For standard post-mortem examinations the testing process takes between one and six weeks, depending on what type of analysis needs to be done.
In most cases the process is very much like having a biopsy in life - the samples are approximately the size and thickness of a little fingernail. The Pathologist will look at them under the microscope to confirm what was seen to the naked eye and also look for conditions or diseases that couldn’t be seen to the naked eye.
In a small number of cases it is necessary to retain a whole organ or part of an organ to allow for more detailed examination.
Small quantities of blood, urine or other body fluids may be taken if the Pathologist needs to check for the presence of alcohol, over the counter medications, prescribed medications or common drugs of abuse. A full toxicological screen is performed regardless of an individual’s lifestyle or circumstances.
It is not possible to predict in advance of a post-mortem examination whether histology and/or toxicology samples will need to be retained for testing at a later date but when discussing post-mortem examination arrangements the Coroner’s Officer will speak to you about the possibility of this. The Human Tissue Act 2004 sets down strict regulations for samples and so the Coroner’s Officer will ask you how you would wish any samples to be handled once testing is complete. You have a choice of four options;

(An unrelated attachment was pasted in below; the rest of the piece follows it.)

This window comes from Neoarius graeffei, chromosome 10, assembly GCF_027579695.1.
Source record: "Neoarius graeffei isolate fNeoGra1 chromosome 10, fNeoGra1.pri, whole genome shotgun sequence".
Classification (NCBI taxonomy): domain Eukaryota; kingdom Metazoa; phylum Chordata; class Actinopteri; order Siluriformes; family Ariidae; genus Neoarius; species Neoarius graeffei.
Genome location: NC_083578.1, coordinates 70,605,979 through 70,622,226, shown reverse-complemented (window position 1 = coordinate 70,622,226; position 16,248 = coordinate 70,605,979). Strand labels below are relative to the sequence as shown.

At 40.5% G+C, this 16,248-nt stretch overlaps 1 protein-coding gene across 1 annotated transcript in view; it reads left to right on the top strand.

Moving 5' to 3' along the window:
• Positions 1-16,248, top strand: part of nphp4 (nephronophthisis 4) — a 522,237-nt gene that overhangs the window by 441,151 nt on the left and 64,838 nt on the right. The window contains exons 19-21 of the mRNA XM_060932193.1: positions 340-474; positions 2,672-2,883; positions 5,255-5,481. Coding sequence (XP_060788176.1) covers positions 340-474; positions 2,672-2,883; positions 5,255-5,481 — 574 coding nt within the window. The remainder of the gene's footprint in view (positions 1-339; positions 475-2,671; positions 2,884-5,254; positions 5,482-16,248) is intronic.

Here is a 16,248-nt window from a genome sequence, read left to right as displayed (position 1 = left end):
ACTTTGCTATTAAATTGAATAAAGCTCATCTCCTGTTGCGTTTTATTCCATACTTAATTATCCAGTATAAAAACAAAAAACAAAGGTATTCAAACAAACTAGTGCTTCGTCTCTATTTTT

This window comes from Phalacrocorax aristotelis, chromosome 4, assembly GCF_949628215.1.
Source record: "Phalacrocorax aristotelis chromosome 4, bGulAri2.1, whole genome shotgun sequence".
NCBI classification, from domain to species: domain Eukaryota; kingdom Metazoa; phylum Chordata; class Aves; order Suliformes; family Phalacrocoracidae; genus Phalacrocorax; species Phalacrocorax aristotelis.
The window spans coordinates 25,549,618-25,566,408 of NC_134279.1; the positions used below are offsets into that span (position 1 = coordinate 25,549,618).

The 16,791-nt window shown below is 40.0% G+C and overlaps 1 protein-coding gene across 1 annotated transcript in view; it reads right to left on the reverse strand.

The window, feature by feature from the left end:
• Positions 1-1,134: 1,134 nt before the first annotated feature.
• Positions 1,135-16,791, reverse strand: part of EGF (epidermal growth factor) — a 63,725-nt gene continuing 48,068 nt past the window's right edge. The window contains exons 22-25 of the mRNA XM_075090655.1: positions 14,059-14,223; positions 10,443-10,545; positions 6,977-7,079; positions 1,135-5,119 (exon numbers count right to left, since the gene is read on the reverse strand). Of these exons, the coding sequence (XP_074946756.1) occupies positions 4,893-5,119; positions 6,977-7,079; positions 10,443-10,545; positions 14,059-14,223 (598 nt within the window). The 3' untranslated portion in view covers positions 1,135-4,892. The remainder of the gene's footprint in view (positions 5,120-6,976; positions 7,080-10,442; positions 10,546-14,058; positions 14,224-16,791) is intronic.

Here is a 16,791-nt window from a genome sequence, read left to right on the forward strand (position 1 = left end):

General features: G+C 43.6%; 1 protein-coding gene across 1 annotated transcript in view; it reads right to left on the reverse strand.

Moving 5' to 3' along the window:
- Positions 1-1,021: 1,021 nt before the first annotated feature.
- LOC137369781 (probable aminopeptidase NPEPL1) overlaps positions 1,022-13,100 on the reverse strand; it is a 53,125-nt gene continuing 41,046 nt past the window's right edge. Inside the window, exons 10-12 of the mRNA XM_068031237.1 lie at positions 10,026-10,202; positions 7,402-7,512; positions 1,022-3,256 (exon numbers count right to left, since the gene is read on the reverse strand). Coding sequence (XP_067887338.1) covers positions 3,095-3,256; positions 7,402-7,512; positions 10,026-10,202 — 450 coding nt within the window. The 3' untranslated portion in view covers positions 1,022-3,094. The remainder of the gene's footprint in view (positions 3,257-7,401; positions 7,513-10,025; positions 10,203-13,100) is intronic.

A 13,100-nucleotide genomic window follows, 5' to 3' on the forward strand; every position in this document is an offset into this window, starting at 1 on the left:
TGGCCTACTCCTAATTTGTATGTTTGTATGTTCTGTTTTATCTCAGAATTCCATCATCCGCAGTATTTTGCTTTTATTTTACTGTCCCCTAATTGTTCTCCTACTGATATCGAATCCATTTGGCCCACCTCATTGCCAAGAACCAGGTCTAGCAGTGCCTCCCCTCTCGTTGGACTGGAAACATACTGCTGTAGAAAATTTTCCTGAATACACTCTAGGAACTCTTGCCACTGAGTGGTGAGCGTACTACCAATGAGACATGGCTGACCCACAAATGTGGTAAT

- The hospital should lawfully and sensitively dispose of any samples (which may include cremation)
- The hospital should retain any samples EITHER as part of the deceased’s clinical record only OR for use in education and training
- The samples should be reunited with the body prior to the body being released for a funeral (which may delay funeral arrangements)
- The samples should be returned to the family for a separate funeral at your own expense.
Although we will talk to you about this before the post-mortem examination when we are giving you the post-mortem results, we will always inform you if samples have been taken and we will record your decision.
You will be required to sign a form to confirm your wishes after the post-mortem examination has taken place. Your funeral director may assist you with this.